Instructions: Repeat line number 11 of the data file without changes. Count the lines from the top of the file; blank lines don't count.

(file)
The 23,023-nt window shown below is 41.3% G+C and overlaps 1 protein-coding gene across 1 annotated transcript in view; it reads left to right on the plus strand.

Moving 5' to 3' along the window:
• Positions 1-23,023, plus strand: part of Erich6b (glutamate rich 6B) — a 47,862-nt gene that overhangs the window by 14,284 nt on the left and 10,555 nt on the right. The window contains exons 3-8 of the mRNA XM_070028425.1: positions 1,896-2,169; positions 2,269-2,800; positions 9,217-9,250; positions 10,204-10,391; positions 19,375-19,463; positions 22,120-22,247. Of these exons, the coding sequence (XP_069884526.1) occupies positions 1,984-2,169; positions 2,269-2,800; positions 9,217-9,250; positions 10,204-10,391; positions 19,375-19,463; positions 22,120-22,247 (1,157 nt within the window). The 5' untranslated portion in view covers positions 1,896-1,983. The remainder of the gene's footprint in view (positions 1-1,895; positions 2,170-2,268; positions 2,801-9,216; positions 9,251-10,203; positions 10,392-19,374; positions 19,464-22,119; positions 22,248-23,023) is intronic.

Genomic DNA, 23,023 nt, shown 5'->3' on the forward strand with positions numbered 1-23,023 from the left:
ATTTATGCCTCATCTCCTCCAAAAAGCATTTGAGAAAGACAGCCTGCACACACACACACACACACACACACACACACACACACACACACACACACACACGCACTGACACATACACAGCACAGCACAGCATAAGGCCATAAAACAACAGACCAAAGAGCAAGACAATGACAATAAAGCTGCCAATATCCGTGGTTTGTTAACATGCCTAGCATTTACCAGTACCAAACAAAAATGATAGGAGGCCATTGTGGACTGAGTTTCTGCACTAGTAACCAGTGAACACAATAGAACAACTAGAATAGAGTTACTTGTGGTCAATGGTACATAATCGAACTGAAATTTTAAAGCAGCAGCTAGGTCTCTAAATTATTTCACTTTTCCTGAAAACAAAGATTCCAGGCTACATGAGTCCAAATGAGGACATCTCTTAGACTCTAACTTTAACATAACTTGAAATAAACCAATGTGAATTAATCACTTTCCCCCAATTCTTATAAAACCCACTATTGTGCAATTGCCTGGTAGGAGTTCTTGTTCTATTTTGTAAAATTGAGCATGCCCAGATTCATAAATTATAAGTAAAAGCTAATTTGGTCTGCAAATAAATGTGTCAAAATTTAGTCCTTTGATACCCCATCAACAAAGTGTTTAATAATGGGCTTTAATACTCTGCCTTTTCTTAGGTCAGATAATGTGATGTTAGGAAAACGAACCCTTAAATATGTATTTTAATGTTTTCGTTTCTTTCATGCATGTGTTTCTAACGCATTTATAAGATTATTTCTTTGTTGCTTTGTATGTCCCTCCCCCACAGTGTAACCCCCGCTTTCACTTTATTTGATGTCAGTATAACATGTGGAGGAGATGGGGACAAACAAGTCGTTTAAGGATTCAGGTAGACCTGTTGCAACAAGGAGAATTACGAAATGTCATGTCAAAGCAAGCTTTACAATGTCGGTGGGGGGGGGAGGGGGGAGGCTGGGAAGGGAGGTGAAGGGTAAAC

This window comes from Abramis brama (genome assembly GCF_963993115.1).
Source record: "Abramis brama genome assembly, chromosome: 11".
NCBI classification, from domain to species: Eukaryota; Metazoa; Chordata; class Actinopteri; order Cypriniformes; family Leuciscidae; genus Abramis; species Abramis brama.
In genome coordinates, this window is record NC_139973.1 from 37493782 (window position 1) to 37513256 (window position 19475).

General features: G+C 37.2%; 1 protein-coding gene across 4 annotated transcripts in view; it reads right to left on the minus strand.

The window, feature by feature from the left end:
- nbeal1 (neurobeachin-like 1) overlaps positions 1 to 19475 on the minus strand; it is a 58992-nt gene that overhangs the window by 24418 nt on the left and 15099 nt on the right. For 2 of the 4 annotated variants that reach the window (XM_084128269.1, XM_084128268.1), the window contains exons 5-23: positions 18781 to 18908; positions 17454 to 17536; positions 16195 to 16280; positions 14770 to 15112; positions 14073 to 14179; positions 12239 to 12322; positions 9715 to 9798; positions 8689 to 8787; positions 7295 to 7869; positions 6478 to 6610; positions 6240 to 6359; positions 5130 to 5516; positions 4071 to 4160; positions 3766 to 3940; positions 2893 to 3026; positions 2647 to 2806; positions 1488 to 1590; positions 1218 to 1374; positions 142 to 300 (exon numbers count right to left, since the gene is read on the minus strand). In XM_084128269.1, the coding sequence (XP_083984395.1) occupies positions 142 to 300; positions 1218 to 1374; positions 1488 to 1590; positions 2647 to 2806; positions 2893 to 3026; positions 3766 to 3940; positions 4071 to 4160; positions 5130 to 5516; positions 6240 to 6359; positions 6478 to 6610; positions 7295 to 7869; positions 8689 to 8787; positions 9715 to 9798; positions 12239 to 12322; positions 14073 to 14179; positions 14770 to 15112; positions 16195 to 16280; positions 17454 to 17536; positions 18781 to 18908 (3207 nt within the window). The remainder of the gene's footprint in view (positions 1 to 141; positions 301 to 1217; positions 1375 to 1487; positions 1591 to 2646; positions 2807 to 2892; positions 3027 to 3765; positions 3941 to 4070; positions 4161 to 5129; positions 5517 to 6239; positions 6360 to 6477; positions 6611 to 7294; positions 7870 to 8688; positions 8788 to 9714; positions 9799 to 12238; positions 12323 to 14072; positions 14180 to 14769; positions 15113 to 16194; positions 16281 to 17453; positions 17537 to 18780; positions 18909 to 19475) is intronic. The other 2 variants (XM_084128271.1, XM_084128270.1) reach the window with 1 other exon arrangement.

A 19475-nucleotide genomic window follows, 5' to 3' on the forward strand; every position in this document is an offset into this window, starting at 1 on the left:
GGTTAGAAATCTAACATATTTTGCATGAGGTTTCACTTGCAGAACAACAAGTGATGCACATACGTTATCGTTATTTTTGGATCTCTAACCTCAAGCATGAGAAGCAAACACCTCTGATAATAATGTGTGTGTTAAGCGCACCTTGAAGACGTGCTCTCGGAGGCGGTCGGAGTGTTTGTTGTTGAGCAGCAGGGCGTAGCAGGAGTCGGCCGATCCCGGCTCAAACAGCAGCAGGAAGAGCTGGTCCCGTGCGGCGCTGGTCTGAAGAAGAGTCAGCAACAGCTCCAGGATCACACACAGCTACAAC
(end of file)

The window, feature by feature from the left end: